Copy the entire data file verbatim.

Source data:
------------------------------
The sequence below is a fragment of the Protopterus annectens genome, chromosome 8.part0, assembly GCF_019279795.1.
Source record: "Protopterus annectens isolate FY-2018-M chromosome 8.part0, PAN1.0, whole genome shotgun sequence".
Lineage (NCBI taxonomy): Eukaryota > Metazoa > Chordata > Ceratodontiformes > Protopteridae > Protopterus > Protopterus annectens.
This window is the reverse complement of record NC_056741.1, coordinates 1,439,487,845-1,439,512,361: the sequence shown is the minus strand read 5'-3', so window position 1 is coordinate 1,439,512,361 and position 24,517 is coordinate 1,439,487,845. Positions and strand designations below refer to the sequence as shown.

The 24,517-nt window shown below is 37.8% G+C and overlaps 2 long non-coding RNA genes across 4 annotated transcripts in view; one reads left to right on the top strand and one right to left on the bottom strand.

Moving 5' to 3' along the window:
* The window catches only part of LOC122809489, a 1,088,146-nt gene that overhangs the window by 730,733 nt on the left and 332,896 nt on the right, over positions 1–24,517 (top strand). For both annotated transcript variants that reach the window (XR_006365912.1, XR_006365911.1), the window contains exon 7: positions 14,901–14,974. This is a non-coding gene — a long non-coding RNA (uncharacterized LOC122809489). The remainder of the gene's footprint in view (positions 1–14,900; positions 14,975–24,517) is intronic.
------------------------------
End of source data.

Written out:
The sequence below is a fragment of the Protopterus annectens genome, chromosome 8.part0, assembly GCF_019279795.1.
Source record: "Protopterus annectens isolate FY-2018-M chromosome 8.part0, PAN1.0, whole genome shotgun sequence".
Lineage (NCBI taxonomy): Eukaryota > Metazoa > Chordata > Ceratodontiformes > Protopteridae > Protopterus > Protopterus annectens.
This window is the reverse complement of record NC_056741.1, coordinates 1,439,487,845-1,439,512,361: the sequence shown is the minus strand read 5'-3', so window position 1 is coordinate 1,439,512,361 and position 24,517 is coordinate 1,439,487,845. Positions and strand designations below refer to the sequence as shown.

The 24,517-nt window shown below is 37.8% G+C and overlaps 2 long non-coding RNA genes across 4 annotated transcripts in view; one reads left to right on the top strand and one right to left on the bottom strand.

Moving 5' to 3' along the window:
* The window catches only part of LOC122809489, a 1,088,146-nt gene that overhangs the window by 730,733 nt on the left and 332,896 nt on the right, over positions 1–24,517 (top strand). For both annotated transcript variants that reach the window (XR_006365912.1, XR_006365911.1), the window contains exon 7: positions 14,901–14,974. This is a non-coding gene — a long non-coding RNA (uncharacterized LOC122809489). The remainder of the gene's footprint in view (positions 1–14,900; positions 14,975–24,517) is intronic.